Battlefield 1 Review: Blood and Iron

Battlefield has always been about scale. While other shooters chose to focus on close infantry combat, the franchise has always aimed to create the atmosphere of its namesake. With the title comes expectations, and Battlefield 1 more than delivers here. Set amidst the great war, the surprisingly personal war stories and swathe of multiplayer modes really paint an engaging experience of World War I.

World War I is an underexplored conflict in shooter games. While many an RTS has put you in command of warring nations, Battlefield opts for a more ‘in the trenches’ approach. As the game begins you can see the respect and research with which the subject matter was treated, giving you an overview of the horrors and loss faced in this war to end all wars.

Where other Battlefields recently have fallen short, DICE have gone out on a limb for their single player experience. It’s a risk that pays off, swapping the standard protagonist lead revenge narrative for small vignettes that encompass the breadth of World War I. Each takes a really personal look at the conflicts that shaped the early 1900’s, ranging from Harlem Hellfighters to the ANZACs and Bedouin rebels.rendition1-img-1Each war story had quite a different feel to it too, but all had their merits. As an Australian, the Gallipoli campaign in particular resonated with me. I’ve heard about it all my life in school but powerfully enough I actually found a new appreciation of our part in history after battling my way up the Turkish beachfront. It’s still very much an action shooter campaign, with plenty of stylised set pieces, but the respect our world history was treated with here is quite impressive.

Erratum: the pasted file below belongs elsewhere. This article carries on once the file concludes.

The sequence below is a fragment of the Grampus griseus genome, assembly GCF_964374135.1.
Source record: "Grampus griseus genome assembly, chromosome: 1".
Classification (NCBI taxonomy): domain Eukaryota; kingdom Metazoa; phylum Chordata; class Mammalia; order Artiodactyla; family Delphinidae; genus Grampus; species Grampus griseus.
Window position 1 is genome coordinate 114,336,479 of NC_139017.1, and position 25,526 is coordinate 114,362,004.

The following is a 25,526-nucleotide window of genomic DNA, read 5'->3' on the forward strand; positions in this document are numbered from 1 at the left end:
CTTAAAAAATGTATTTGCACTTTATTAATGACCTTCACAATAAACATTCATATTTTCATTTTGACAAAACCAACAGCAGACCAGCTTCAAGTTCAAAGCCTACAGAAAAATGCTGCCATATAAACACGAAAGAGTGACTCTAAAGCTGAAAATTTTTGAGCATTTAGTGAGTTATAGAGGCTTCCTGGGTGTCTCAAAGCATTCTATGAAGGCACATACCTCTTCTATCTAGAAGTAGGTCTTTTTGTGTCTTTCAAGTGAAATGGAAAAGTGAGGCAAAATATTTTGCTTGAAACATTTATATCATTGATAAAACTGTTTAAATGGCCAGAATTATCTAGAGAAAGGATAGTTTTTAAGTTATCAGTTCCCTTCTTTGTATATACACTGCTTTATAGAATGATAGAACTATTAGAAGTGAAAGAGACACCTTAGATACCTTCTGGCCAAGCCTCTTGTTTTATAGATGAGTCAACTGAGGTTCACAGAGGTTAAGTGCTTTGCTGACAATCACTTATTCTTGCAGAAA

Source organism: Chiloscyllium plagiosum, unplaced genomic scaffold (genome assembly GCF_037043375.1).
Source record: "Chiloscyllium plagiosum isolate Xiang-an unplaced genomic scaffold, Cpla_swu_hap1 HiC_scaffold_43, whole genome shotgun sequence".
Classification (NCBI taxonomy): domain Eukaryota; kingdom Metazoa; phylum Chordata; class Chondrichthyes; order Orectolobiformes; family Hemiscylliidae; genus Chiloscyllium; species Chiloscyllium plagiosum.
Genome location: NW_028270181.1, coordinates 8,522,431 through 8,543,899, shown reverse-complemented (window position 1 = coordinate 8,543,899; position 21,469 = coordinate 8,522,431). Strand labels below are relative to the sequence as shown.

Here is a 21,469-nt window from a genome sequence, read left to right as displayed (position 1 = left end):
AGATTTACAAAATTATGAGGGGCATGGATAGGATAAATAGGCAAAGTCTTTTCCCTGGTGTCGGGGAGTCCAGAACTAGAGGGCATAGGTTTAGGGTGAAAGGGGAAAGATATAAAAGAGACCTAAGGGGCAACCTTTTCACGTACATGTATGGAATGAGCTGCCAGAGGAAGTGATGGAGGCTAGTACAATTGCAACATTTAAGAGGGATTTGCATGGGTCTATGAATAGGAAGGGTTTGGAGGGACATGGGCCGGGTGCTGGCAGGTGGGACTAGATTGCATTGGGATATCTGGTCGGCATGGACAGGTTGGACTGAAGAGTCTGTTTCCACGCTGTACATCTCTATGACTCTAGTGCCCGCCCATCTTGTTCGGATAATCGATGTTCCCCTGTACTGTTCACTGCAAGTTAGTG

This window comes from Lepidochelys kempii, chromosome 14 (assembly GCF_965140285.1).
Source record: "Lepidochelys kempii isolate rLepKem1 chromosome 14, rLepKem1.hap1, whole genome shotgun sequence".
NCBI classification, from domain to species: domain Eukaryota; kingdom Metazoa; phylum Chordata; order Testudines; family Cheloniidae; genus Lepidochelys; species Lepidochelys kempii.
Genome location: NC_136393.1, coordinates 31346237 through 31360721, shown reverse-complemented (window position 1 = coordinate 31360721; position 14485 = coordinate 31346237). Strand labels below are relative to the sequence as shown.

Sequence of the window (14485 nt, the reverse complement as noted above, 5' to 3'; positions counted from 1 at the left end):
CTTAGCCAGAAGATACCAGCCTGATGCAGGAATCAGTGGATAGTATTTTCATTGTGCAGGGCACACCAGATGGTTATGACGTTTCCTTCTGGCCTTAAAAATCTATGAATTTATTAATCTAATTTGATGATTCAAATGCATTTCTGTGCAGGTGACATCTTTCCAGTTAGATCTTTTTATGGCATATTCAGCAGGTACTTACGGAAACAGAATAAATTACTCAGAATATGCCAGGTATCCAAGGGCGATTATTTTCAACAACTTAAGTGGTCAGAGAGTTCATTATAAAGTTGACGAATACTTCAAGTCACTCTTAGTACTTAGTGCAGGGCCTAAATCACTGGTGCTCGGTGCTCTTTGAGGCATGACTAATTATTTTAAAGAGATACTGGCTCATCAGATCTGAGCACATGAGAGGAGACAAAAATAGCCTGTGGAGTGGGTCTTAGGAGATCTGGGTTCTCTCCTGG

Other highlights include the female led campaign that tells a snippet of the Lawrence of Arabia tale and the tank campaign, feeling like a playable miniseries of the movie Fury. Each offered something quite different in terms of gameplay, with aspects of Far Cry outpost scouting/capture and air combat mixed throughout. It’s worth noting that while excellent, the war stories campaign is fairly short. The longest story had 4 sections, with the introductory and side stories only having one or two. I’d be very interested in seeing stories from the other side of the conflict too, not just the ‘victors’, if DICE ever felt like adding more in the future.battlefield-1-melee-weapons-1Thanks to this short solo experience and the franchise’s long held multiplayer following, the online modes are where most people will spend the majority of their time. The new – or old –  weapons provide a nice mix up of the standard formula, changing the pace of the combat retaining that classic feel. Bolt action rifles, lewis guns and early SMGs replace the repetitive weapons of the previous titles, simplifying your combat experience whilst keeping the core customisations open to you.

Along with the stellar new arsenal, Battlefield 1 adds a new multiplayer mode that puts you right into history. Operations lets you play an interconnected series of maps that plays out as a grand campaign, punctuated with historical cutscenes between rounds and pushes. Basically, it’s rush but huge, tasking two teams in a tug of war that extends over multiple maps. It’s a fantastic evolution of conquest and rush, mixing the rich history into excellent effect. You feel like you’re a part of something much bigger than a single multiplayer match, and it makes for quite the memorable experience.